Out of town reading list

Being a committed pedestrian means that I get to escape thinking about rising gas prices most of the time. When I travel outside of Pittsburgh, though, my concern rises right along with the rest of the country. Airfare is too pricey for this librarian these days, which means that as you read this I will be very economically taking the Greyhound out of town. Unlike my nearly 20-year old car, the bus is air-conditioned, and gives me nearly 8 hours of uninterrupted reading time. Below is a short list of what I will be listening to and reading to pass the time.

  • When You Are Engulfed in Flames, by David Sedaris: I love pretty much everything that has ever come out of David Sedaris’s pen, and have been impatiently waiting to read this book for a while now. Fortunately, my hold and my trip coincided, and I’m anticipating that this book will be as hilarious as his past books have been. In a starred review Publishers Weekly said that Sedaris “triumphs in this sixth essay collection.” As a recent ex-smoker, I’m particularly looking forward to the essay “Smoking Section,” in which Sedaris chronicles his own experience of quitting smoking in Tokyo. If you haven’t read anything by Sedaris yet, check out the library’s holdings of his work here.
  • Twilight Watch, by Sergei Lukyanenko: My fellow blogger Leigh Anne introduced me to Lukyanenko’s urban fantasy series, and by the time I was a few pages into the first book (Night Watch) I was hooked. Living undetected among humans are Others– vampires, shape-shifters, magicians, witches and all manner of supernatural beings– who have all chosen to either be Light or Dark. The Night Watch is made up of Light Others who police the Dark, and the Day Watch is made up of Dark Others who police the Light, all while trying to maintain the precarious balance between the two forces. Instead of a cliched good guys vs. bad guys plot, Lukyanenko manages to instill the characters with a complexity that goes beyond easy categorization. I read the first two books in the series (the aforementioned Night Watch and its sequel, Day Watch) over the course of a weekend, ignoring phone calls, hockey playoffs, and loved ones in favor of reading. It’s been a while since a book hooked me that completely; I’m hoping the third in the series is equally good.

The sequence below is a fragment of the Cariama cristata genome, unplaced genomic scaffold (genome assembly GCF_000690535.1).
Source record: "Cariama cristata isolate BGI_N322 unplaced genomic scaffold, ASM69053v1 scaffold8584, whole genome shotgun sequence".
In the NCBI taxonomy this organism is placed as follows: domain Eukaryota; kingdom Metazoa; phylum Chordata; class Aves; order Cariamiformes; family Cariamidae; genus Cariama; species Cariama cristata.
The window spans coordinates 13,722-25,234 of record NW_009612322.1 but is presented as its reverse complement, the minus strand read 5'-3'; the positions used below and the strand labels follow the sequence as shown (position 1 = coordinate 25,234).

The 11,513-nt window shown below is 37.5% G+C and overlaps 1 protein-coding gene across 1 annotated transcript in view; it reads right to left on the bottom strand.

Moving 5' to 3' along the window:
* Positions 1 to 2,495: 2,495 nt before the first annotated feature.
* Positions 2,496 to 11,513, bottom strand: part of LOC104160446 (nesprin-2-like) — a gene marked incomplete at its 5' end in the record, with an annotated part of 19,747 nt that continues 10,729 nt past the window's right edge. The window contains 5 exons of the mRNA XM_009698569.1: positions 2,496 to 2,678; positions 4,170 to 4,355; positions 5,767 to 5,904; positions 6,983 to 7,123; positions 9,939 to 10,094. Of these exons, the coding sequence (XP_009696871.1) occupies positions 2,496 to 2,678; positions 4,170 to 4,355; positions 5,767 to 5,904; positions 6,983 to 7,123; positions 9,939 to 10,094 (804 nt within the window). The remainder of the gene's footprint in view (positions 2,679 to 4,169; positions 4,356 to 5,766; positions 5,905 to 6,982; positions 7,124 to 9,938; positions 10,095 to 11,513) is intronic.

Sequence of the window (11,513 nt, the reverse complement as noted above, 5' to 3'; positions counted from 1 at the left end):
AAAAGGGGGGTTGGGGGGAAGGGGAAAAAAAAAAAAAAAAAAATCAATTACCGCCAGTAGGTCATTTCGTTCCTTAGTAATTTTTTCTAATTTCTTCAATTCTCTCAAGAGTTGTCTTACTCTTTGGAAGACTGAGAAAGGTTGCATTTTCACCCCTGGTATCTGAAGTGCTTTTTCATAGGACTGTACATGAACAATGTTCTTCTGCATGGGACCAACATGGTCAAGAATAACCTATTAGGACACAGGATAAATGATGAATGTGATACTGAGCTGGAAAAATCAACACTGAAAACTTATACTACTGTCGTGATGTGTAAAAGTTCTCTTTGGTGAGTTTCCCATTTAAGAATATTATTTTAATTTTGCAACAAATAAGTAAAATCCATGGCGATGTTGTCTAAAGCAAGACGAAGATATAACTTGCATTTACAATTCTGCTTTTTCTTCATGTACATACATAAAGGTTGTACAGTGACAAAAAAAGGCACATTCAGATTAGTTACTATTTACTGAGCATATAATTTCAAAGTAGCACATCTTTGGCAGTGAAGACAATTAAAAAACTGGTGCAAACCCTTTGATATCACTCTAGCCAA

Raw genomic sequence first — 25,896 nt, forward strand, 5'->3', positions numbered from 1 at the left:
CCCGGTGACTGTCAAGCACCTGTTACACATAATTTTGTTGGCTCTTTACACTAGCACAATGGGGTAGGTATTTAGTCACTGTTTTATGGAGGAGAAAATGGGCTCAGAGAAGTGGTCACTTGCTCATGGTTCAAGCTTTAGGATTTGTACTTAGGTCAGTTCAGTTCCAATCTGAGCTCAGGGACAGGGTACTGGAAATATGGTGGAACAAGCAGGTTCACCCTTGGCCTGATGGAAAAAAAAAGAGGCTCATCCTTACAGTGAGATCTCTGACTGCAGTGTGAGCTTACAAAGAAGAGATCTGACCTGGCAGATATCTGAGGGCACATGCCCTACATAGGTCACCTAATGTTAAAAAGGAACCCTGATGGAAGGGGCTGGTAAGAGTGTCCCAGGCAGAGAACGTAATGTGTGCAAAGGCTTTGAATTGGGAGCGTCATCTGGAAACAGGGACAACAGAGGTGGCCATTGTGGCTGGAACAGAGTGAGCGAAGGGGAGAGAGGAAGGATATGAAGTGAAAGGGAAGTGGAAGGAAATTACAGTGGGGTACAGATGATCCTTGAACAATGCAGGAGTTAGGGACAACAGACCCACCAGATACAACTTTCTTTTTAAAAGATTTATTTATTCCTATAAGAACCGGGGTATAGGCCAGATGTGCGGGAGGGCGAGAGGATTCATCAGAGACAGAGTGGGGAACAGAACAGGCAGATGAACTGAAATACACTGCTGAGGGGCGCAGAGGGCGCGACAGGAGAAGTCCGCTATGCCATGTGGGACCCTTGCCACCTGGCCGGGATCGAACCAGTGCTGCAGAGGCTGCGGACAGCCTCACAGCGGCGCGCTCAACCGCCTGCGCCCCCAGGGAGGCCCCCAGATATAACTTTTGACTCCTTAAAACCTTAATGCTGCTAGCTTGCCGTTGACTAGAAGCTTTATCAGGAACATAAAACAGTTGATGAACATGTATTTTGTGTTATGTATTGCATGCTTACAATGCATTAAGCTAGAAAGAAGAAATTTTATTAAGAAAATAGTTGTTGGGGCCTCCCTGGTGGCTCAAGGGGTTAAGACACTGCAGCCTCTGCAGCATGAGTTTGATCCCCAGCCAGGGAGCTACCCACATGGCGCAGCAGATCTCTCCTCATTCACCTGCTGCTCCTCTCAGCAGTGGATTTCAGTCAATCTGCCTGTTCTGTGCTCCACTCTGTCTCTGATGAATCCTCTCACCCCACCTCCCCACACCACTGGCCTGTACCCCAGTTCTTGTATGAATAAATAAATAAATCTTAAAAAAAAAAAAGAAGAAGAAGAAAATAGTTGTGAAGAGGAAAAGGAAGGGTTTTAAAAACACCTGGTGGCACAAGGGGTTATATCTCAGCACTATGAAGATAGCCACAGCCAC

• Once Upon a Time in the North, by Philip Pullman: Pullman is another writer that I am completely addicted to. I’ve read the His Dark Materials series a couple of times, and have also enjoyed Pullman’s other novels and critical work. Those familiar with The Golden Compass will already know the characters of Lee Scoresby and the armored bear Iorek Byrnison, who are the focus of this story. As two of Pullman’s most vivid characters, I’m looking forward to learning about how they met.
  • No Thanks: The ’70s Punk Rebellion: This box set has the usual suspects (The Ramones, New York Dolls, The Clash), but what I really like about this CD collection is that often-overlooked bands of the ’70s punk era– like Suicide, Magazine, and the Modern Lovers– are also featured. This set segues nicely from punk to post-punk, and with four CDs will give me good music to listen to for a good chunk of my trip.

–Irene

2 Comments

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2 responses to “Out of town reading list

  1. Amtrak is much more comfortable. You can still get a lot of reading done on a train.

  2. I agree, Droopy – although I’ll take the bus if I have to, I prefer the train, esp. the “scenery car.” Wisconsin never looked so good…

    LAV

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